Segmental-pointed tower arch with stone voussoirs, late C19 timber screen, narrow Tudor-arched door to stair-turret, high ringing floor in tower. Walls stripped of plaster, 1890 boarded nave roof. Rood stair N with diagonally set Tudor-arched door, hollow moulded with traceried relief panels on right side jamb. Stair turns to give access to pulpit via Tudor-arched door in E wall of nave. 1884-5 chancel arch, pointed with half-octagonal shafts. Plank S door, possibly C18, with strap hinges, segmental-pointed over arch. The big S 3-light Perp window is in Tudor-arched recess with seat within. The lower of the two rood lights has lintel corbelled from left with triangular relieving stones over (seen also over rood stair opposite). Chancel has double recess N with chamfered jambs and heads. E window wholly C19. Small S wall trefoil headed piscina, and seat in 3-light window. 1886-7 roof of collar-rafters with scissor bracing. Retooled medieval hexagonal font with 2 chamfers below, over splayed stem with malt-shovel panels. C19 pine pews, mid C19 poppyhead desk and stalls, and C20 panelled pulpit. Late C19 brass standards to altar rail. Memorials : Nave N oval plaque to David Morgan of Bryngwyn d 1816, well-lettered plaque with winged cherub head to Benjamin Nicholas d 1734, signed T. Brute, rustic Adam-style memorial to William Morgan, 1804, with side tapered fluted pilasters, urn top and obelisks, signed H. James. Very large marble plaque to Elizabeth Jones of Clytha House d 1787 with high tapering top and long encomium inscription. Nave S rustic Adam-style plaque to John Howells d1798 and his wife d 1803 with fluting, paterae and obelisk top with urn between 2 small obelisks with pineapples, signed G. Greenway of Wyesham. E window stained glass 1969 by Celtic Studios, Christ in glory.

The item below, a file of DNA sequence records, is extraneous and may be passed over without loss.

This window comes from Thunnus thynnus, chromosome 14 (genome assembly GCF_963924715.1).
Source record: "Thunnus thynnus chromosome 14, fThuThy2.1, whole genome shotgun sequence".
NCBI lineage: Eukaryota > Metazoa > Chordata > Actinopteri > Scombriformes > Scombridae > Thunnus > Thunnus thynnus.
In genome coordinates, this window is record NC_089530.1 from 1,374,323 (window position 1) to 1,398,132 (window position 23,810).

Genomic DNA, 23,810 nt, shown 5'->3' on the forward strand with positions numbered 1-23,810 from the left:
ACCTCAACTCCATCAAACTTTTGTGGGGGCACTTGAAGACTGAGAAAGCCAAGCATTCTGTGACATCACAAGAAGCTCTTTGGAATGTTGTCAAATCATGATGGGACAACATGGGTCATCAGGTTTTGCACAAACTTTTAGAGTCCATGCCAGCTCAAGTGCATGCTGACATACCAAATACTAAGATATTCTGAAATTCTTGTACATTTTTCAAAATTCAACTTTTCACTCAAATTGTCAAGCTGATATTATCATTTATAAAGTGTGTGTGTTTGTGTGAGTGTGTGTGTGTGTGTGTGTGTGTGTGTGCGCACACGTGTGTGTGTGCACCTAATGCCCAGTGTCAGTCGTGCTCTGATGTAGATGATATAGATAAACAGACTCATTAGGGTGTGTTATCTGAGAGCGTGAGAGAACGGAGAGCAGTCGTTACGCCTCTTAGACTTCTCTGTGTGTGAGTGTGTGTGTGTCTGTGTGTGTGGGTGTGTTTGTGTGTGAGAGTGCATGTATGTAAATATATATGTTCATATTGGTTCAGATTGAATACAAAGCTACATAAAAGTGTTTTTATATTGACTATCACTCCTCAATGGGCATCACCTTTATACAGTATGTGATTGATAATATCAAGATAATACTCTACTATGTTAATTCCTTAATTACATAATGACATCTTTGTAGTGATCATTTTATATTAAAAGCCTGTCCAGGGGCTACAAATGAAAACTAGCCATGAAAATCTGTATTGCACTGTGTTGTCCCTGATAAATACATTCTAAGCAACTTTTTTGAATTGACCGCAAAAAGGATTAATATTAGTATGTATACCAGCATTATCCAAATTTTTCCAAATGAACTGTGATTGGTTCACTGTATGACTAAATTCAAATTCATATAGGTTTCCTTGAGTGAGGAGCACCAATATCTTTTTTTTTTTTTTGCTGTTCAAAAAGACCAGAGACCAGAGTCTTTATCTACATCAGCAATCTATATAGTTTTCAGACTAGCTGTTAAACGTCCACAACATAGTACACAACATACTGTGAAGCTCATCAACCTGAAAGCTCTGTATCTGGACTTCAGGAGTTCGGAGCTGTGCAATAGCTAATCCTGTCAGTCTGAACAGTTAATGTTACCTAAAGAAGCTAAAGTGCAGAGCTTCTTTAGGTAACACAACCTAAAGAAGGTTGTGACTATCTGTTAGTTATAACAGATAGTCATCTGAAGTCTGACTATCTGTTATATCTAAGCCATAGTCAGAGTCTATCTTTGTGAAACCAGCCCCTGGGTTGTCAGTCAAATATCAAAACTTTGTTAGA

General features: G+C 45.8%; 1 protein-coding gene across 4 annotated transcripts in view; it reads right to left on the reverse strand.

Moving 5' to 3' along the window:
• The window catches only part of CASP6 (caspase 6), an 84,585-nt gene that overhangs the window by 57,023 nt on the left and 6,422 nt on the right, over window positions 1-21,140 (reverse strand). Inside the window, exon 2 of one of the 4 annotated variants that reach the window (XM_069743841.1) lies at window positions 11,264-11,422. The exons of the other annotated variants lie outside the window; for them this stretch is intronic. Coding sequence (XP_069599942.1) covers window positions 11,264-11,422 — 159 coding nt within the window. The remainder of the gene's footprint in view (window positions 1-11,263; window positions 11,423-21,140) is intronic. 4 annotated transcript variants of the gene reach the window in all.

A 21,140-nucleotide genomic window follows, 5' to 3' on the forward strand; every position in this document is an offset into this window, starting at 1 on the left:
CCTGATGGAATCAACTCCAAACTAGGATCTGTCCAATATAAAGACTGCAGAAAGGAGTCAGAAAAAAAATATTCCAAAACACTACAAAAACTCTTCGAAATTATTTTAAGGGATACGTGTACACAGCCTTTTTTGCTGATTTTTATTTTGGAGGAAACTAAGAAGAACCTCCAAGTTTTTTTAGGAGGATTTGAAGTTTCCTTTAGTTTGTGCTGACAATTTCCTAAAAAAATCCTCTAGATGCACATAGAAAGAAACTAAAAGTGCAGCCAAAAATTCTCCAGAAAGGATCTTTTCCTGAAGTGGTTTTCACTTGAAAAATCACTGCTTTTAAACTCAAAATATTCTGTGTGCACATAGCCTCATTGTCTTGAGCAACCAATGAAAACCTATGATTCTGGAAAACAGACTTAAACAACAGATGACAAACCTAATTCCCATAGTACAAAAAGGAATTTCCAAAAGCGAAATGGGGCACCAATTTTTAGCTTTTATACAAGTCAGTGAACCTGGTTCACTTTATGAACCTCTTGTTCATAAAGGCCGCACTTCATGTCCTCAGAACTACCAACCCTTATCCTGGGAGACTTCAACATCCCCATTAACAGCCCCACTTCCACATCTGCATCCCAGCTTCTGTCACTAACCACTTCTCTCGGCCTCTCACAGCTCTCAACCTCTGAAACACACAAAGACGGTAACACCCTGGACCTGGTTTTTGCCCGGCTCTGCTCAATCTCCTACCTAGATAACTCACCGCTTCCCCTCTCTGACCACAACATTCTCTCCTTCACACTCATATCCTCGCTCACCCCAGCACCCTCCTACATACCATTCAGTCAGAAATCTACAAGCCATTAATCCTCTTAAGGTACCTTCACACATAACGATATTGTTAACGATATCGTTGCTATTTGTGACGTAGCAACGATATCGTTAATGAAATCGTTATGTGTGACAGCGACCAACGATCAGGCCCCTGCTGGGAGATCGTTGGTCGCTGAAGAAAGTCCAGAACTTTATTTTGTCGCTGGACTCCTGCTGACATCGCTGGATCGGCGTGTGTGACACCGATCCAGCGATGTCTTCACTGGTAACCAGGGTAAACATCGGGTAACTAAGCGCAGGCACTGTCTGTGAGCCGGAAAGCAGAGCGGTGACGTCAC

Information about the church's important internal fixtures and fittings.
Information about the church's important moveable items and artworks.
A description of the ecology of the churchyard.
Information about the presence of bats in the church building or churchyard.
Records whether the church has been consecrated.
Records whether there have been burials in the churchyard.
Records whether the churchyard is still being used for burials.
Records whether there are any war graves in the churchyard.
Any important churchyard structures will be listed here.
Signifiance levels are set at high, medium and low.
Significance defines what is special about a church. This could be architectural, archaeological, historical or liturgical. Here, it describes the relationship of the church to its surrounding area and helps place it within its wider landscape context.
Significance defines what is special about a church. This could be architectural, archaeological, historical or liturgical. Here, it describes the significance of the historic building fabric of the church.
Significance defines what is special about a church. This could be architectural, archaeological, historical or liturgical. Here, it describes the historic significance of the interior of the church.
Significance defines what is special about a church. This could be architectural, archaeological, historical or liturgical. Here, it describes the relationship between the church and its community.